Saturday, March 19, 2011
WaPo falsely accuses Dubya of "disdain," then proceeds to belittle our allies itself
Today's Washington Post contains a news story (i.e., not an op-ed) headlined "U.S. actions may speak louder than words," but as I write this, the same story is linked from the WaPo's home page under the headline "U.S. plays down its role in assault." In it, WaPo correspondents Mary Beth Sheridan and Scott Wilson solemnly assert:
As much as Obama has sought to strengthen the international organizations that the previous administration disdained, the United States remains essential to the operation in Libya, despite the president’s and [SecState Hilary] Clinton’s efforts to play down the American role.
The prefatory portion at the beginning of that sentence is an outrageous lie. George W. Bush can be fairly accused of a few things, but he never showed anything remotely approaching "disdain" for "international organizations."
In the rest of this piece, however, Sheridan and Wilson proceed to express a whole lot of what may politely be called skepticism, but far more accurately might be called "disdain," for the idea that America's NATO allies France and Britain are remotely capable of going it alone: "U.S. warships fired more than 110 Tomahawk missiles into Libyan territory to disable air-defense systems," we're told. "And the French and British warplanes that began to enforce the emerging no-fly zone operate under U.S. command." The whole point of the article is to argue that whatever the Obama Administration or our allies would like to pretend to the contrary, nothing meaningful can be done without the U.S. to enable it. The article ends with:
Beyond public opinion, the Pentagon is also wary about the resources that a prolonged military operation in Libya will require and whether its current goal of protecting civilians will expand to include Gaddafi’s removal. Obama has said the Libyan leader “must leave.”
But for now, the U.S. military is in charge of the intervention in Libya.
International military forces are operating under the command of Gen. Carter F. Ham, head of the U.S. African Command. The Pentagon says command will be turned over to the coalition in coming days, although which country will lead it remains unclear.
Disdainful? Or just dismissive and patronizing? I'm having trouble figuring out this "smart diplomacy." And is this just the WaPo being overly blunt, or are they actually mirroring sentiments from their pals in the Obama Administration?
That the Post's conclusion is probably right, and that the Obama Administration isn't fooling anyone, is a different issue. I personally think that by being coy, Obama is putting British and French warriors' lives, and certainly the lives of hundreds of thousands of Libyans, unnecessarily at risk. Which are Kadafi's officers likely to hold out longer against: The British and French acting with only uncertain and indirect American support, or an overtly American-led coalition that also includes the British and French as well?
If this is to be done, then 'twould be well that it be done swiftly and unsubtly. But that would require an American president who believes in American exceptionalism and who is capable of actually leading. And that, alas, we no longer have.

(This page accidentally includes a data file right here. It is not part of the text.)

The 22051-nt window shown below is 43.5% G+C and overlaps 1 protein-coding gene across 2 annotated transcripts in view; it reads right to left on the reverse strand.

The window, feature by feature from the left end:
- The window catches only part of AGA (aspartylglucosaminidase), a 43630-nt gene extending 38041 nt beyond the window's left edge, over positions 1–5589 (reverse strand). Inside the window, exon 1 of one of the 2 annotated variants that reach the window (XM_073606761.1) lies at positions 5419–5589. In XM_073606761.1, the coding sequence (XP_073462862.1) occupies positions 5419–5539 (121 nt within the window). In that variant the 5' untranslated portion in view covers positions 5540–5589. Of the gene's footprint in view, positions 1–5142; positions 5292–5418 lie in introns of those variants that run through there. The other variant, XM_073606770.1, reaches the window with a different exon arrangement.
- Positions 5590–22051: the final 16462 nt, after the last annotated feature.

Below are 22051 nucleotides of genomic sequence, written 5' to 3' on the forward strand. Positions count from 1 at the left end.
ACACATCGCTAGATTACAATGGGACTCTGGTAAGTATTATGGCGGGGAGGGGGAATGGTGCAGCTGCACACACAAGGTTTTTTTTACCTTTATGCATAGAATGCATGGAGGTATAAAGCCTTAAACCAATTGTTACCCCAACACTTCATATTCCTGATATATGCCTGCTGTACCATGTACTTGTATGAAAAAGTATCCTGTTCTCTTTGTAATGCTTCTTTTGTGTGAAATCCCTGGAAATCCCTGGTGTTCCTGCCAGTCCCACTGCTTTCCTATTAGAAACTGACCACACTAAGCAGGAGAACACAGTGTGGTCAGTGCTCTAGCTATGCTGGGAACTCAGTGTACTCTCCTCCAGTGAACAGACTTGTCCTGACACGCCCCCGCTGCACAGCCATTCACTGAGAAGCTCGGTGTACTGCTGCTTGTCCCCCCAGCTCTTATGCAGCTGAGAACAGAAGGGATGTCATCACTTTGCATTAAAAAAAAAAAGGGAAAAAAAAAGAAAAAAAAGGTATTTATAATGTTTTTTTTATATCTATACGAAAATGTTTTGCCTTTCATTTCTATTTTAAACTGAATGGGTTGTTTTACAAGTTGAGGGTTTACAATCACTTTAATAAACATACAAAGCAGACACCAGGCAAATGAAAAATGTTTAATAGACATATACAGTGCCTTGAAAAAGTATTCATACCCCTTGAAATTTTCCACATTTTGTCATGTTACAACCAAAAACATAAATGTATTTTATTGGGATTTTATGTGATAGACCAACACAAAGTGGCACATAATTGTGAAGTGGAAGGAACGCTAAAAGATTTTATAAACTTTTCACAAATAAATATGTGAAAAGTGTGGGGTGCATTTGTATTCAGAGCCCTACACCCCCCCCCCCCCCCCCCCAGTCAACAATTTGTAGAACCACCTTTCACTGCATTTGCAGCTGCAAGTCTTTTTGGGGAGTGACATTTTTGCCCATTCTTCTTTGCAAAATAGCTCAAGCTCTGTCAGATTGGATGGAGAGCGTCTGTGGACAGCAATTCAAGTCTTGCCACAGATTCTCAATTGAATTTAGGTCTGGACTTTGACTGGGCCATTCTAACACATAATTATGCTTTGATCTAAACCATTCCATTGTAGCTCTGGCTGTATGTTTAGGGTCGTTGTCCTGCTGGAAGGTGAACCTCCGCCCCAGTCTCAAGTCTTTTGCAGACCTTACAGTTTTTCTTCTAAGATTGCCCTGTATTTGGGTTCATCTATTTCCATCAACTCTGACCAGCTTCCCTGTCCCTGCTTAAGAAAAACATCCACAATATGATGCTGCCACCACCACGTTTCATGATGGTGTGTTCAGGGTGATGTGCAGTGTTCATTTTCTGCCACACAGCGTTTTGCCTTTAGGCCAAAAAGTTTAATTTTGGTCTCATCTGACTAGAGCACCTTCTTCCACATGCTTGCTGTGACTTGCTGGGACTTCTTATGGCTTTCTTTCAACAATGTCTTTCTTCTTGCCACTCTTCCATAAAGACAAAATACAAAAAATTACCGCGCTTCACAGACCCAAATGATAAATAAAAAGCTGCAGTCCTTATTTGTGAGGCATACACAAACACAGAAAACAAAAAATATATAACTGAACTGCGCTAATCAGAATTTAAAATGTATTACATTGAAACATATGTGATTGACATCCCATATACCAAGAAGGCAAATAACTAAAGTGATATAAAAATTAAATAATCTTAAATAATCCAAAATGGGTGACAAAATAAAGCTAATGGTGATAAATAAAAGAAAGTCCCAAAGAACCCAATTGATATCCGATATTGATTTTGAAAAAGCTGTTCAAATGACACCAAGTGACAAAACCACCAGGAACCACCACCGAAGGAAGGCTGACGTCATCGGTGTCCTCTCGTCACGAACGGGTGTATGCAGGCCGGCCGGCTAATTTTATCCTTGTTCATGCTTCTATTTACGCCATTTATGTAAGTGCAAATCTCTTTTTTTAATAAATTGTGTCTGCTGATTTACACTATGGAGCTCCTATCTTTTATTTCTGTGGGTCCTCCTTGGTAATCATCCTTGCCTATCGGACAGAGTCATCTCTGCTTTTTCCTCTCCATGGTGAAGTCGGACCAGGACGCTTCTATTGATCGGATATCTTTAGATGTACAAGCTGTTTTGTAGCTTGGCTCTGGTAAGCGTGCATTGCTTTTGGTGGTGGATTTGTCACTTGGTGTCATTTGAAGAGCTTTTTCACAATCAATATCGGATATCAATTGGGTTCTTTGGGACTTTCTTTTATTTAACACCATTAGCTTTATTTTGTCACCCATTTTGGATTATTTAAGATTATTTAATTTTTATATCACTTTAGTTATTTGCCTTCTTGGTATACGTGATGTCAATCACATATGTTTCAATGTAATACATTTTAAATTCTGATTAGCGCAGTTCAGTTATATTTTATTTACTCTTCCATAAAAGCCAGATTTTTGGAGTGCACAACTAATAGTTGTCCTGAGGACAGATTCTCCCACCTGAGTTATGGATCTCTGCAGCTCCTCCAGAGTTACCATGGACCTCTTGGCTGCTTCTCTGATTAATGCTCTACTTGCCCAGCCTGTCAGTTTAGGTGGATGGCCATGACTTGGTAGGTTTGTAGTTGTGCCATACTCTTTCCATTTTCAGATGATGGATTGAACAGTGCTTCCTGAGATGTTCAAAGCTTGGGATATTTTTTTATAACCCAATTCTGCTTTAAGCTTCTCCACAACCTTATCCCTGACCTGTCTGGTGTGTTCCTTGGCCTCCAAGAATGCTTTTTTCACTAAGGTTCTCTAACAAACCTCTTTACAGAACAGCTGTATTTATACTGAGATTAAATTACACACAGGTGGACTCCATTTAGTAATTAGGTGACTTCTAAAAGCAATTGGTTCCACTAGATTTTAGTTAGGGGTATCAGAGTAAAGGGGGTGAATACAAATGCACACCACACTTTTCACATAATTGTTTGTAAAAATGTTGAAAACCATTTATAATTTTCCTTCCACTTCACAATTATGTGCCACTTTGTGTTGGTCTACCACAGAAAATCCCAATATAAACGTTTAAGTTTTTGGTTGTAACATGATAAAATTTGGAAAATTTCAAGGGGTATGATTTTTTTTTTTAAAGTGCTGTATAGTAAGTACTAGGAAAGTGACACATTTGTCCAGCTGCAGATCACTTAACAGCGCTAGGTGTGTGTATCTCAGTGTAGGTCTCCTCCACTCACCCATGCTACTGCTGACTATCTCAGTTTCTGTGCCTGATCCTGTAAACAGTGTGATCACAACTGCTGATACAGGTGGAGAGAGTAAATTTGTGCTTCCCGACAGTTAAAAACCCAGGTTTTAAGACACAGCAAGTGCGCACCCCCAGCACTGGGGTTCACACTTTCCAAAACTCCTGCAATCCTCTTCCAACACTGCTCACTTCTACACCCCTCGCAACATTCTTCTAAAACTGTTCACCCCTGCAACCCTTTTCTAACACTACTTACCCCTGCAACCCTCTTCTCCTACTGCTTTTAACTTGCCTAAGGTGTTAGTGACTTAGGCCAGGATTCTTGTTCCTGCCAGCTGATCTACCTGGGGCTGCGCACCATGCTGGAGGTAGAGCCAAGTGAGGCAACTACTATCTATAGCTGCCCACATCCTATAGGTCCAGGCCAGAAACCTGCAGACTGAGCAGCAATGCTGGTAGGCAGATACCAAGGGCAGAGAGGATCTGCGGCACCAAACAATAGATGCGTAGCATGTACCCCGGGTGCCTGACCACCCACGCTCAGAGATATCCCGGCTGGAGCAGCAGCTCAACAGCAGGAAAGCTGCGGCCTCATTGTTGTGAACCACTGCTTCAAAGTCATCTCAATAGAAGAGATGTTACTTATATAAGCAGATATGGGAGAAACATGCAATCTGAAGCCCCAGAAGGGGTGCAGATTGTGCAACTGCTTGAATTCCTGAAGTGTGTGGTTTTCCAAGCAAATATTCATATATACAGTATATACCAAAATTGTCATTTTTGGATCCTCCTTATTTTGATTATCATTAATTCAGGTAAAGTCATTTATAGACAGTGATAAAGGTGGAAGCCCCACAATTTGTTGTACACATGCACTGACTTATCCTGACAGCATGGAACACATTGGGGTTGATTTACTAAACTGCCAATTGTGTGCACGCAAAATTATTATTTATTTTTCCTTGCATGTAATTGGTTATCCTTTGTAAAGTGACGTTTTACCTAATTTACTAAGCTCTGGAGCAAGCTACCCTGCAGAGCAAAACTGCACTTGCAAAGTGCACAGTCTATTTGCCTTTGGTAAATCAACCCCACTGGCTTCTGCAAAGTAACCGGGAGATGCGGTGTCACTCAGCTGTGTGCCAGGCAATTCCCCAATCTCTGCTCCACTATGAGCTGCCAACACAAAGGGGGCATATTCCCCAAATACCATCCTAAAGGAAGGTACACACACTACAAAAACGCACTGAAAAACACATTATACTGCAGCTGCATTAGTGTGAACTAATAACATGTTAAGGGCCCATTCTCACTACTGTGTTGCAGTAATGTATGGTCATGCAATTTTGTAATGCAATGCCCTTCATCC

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(1) Gregory Koster made the following comment | Mar 20, 2011 2:05:48 AM | Permalink
Dera Mr. Dyer: Nope, the POST is justified in its own myopic vision. In its eyes, Geo. W. was not just disdainful, but contemptuous of international organizations, i.e. the UN. Proof? He nominated that cowboy John Bolton as UN Ambassador, didn't he? That cowboy couldn't even get confirmed (because the Democratic minority wouldn't allow his name to come up to a vote, and the GOP majority was too dam comfortable to mount an LBJ-style assault on a filibuster), which is ipso facto proof of Geo. W's contempt. The rest of us see Bolton's appointment as one of Geo.W's better appointments, along with Alito and Roberts. It's just that sort of liberal bigotry from the press that keeps liberal pols in office, but weak. They believe the press's bunk. At that, this particular bit of bunk has a point: do you think that if the US went home, the Brits and Frenchies could do the job? I have considerable doubts. The Brits of course want Khadafy dead, if for no other reason than to keep the story about the story of the Lockerbie bomber's release quiet. But do they have the military sinews necessary? I doubt it. Nor do I see the French, with their sordid memories of Algeria, being wild to send boots.
The One does believe in American Exceptionalism: America is exceptionally bad. It doesn't even appreciate him enough to give him decent poll ratings. All racism, of course.
The One has sailed by his "midterm examinations" with the expected disastrous results. He has learned nothing. All the tuition we are paying to try to educate this ninny is down the drain, with trillions more in the whirlpool. Thank God Harvard didn't teach him what number comes after "trillion."
Bolton was such a breath of fresh air. Still is, I guess.
I'm pro-NATO by inclination and occupation but think the Post right here. The Brits and French have superb militaries in terms of professionalism and competency but they've allowed them to atrophy to the point where they can't project power. They have between them but a single aircraft carrier (France's but they're sharing). They would have a very difficult time doing this without American C4ISR.
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